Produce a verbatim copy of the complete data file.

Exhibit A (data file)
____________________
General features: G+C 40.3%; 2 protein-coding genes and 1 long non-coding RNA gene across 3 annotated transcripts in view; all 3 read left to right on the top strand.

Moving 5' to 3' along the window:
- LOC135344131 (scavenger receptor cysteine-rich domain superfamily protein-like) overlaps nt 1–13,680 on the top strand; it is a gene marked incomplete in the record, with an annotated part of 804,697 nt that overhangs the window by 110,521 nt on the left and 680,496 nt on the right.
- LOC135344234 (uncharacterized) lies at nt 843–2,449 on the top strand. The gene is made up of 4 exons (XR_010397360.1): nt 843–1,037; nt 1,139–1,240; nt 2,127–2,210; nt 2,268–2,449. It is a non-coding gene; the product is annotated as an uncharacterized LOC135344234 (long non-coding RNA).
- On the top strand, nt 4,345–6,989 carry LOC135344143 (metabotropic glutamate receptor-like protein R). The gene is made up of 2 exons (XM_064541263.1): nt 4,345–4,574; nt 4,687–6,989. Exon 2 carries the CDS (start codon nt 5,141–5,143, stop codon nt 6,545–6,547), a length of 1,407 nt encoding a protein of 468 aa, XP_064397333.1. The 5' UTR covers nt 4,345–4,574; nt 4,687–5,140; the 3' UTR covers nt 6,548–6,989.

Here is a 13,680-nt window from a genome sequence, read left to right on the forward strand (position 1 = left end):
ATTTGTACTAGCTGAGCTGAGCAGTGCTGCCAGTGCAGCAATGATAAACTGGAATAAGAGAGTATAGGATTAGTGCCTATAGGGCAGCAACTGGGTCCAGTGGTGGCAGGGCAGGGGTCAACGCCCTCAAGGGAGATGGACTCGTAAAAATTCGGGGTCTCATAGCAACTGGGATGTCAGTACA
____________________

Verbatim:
General features: G+C 40.3%; 2 protein-coding genes and 1 long non-coding RNA gene across 3 annotated transcripts in view; all 3 read left to right on the top strand.

Moving 5' to 3' along the window:
- LOC135344131 (scavenger receptor cysteine-rich domain superfamily protein-like) overlaps nt 1–13,680 on the top strand; it is a gene marked incomplete in the record, with an annotated part of 804,697 nt that overhangs the window by 110,521 nt on the left and 680,496 nt on the right.
- LOC135344234 (uncharacterized) lies at nt 843–2,449 on the top strand. The gene is made up of 4 exons (XR_010397360.1): nt 843–1,037; nt 1,139–1,240; nt 2,127–2,210; nt 2,268–2,449. It is a non-coding gene; the product is annotated as an uncharacterized LOC135344234 (long non-coding RNA).
- On the top strand, nt 4,345–6,989 carry LOC135344143 (metabotropic glutamate receptor-like protein R). The gene is made up of 2 exons (XM_064541263.1): nt 4,345–4,574; nt 4,687–6,989. Exon 2 carries the CDS (start codon nt 5,141–5,143, stop codon nt 6,545–6,547), a length of 1,407 nt encoding a protein of 468 aa, XP_064397333.1. The 5' UTR covers nt 4,345–4,574; nt 4,687–5,140; the 3' UTR covers nt 6,548–6,989.

Here is a 13,680-nt window from a genome sequence, read left to right on the forward strand (position 1 = left end):
ATTTGTACTAGCTGAGCTGAGCAGTGCTGCCAGTGCAGCAATGATAAACTGGAATAAGAGAGTATAGGATTAGTGCCTATAGGGCAGCAACTGGGTCCAGTGGTGGCAGGGCAGGGGTCAACGCCCTCAAGGGAGATGGACTCGTAAAAATTCGGGGTCTCATAGCAACTGGGATGTCAGTACA